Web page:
‘Thank you for Messi’: Losing Barcelona and La Liga is winning PSG and Ligue 1
Firstly, they would ensure that valuable assets would be harder to remove from the club in the future by sending already ridiculous release clauses into even more absurd areas, starting with Lionel Messi – the most valuable of them all – who was attached. soon after, to a new deal that could only be prompted by an offer of €700m (more than double what it was before, €300m).
Second, and a bit more sensibly, they set about trying to replace Neymar’s rare gifts, and the way they did it was absolutely breathtaking: a total of 370 million euros spent on, first, Ousmane Dembele (2017), then Philippe Coutinho (2018), then Antoine Griezmann (2019).
However, it’s not just in our mind that Barca’s spending spree has exploded. In the end, these charges – and the astronomical salaries that come with them – have in no way helped to blow a crater into the club’s finances, ultimately plunging them into the abyss of debt in which they find themselves. currently.
And here’s the irony, in many ways it’s head-spinning: spending so much money still hasn’t resulted in landing a satisfying – no, not even close – replacement for Neymar; if anything, the compounding effect of that has only made it harder – impossible, in fact, as we’ve now found out – to hang on to Messi; and finally, by the time their Argentine GOAT came out this week, the seemingly insurmountable wall of a release clause meant to keep him tied down at Camp Nou had long since crumbled, a year before.
No prizes for guessing which club now joins Messi: why, the very one who snatched Neymar so audaciously, with Barca powerless to prevent – and inadvertently complicit in facilitating – the reunion of those South American pals whom they had so frantically sought to stay away (at least in a footballing sense) for four years!
Barca, however, aren’t the only ones feeling pretty bad here; La Liga, the domestic league they play in, and which Messi has supported almost single-handedly since 2018, will also feel the pinch, even if its bosses seem almost jaded.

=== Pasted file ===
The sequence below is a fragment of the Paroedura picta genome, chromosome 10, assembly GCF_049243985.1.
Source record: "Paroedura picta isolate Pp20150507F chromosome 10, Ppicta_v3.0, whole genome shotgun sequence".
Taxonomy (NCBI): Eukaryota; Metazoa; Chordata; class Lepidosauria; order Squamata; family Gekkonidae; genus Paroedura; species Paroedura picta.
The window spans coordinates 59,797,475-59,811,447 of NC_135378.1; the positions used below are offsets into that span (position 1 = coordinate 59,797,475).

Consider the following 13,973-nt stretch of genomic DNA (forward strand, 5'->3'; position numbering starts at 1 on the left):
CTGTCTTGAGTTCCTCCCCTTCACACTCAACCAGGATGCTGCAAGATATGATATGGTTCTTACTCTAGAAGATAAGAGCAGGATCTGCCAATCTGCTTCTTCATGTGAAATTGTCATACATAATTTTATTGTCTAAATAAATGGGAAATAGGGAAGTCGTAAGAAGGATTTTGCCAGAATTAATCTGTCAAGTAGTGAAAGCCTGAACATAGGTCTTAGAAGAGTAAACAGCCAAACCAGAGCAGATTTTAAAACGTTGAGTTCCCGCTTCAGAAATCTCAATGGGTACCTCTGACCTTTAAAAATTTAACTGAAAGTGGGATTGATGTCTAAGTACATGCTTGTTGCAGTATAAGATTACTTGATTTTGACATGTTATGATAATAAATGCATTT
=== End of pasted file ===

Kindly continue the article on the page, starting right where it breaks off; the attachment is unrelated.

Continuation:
Three years ago, La Liga lost half of its grip on most football fans around the world, when its other true crowd puller, Real Madrid’s Cristiano Ronaldo, left for Italian side Juventus. ; now he’s lost the other, Messi (along with ex-Madrid captain Sergio Ramos, often the third wheel in many Clasico duels for most of the last decade or so), to Ligue 1 side PSG.
Make no mistake; The French top flight would not suddenly (perhaps ever?) overtake Spain in the eyes of many.
PSG might be the most starred team in the world right now (ever, maybe?), and there would always be the occasional likelihood of a title upset by a Monaco or a Lille, but Ligue 1 is truly a team fiefdom. La Liga, on the other hand, is now fairly open (thanks, in part, to Messi’s departure), and its teams remain formidable in Europe (certainly in the UEFA Europa League, if not more so in the Champions League).
What Ligue 1 would have more of today is attention and money, and at a time when it has never needed it so much. Messi will set France’s stadiums on fire, but he would also help fill quite a few coffers, left somewhat bare by the coronavirus pandemic and the big mess that the league’s TV rights have become.
It wouldn’t matter so much to the other 19 Ligue 1 clubs if the chasm on the pitch between them and PSG is now much wider than ever once Messi-inspired money starts hitting the accounts. . Sacrificed on the altar of Barca’s financial recklessness, and perhaps also as a pawn in the power play with La Liga, the 34-year-old will surely be a welcome presence across the border, embraced not just by the obviously delighted PSG faithful.
At any moment, indeed, Spain could expect a note from its northeast neighbors, laden with the most concise messages: Thanks for Messi.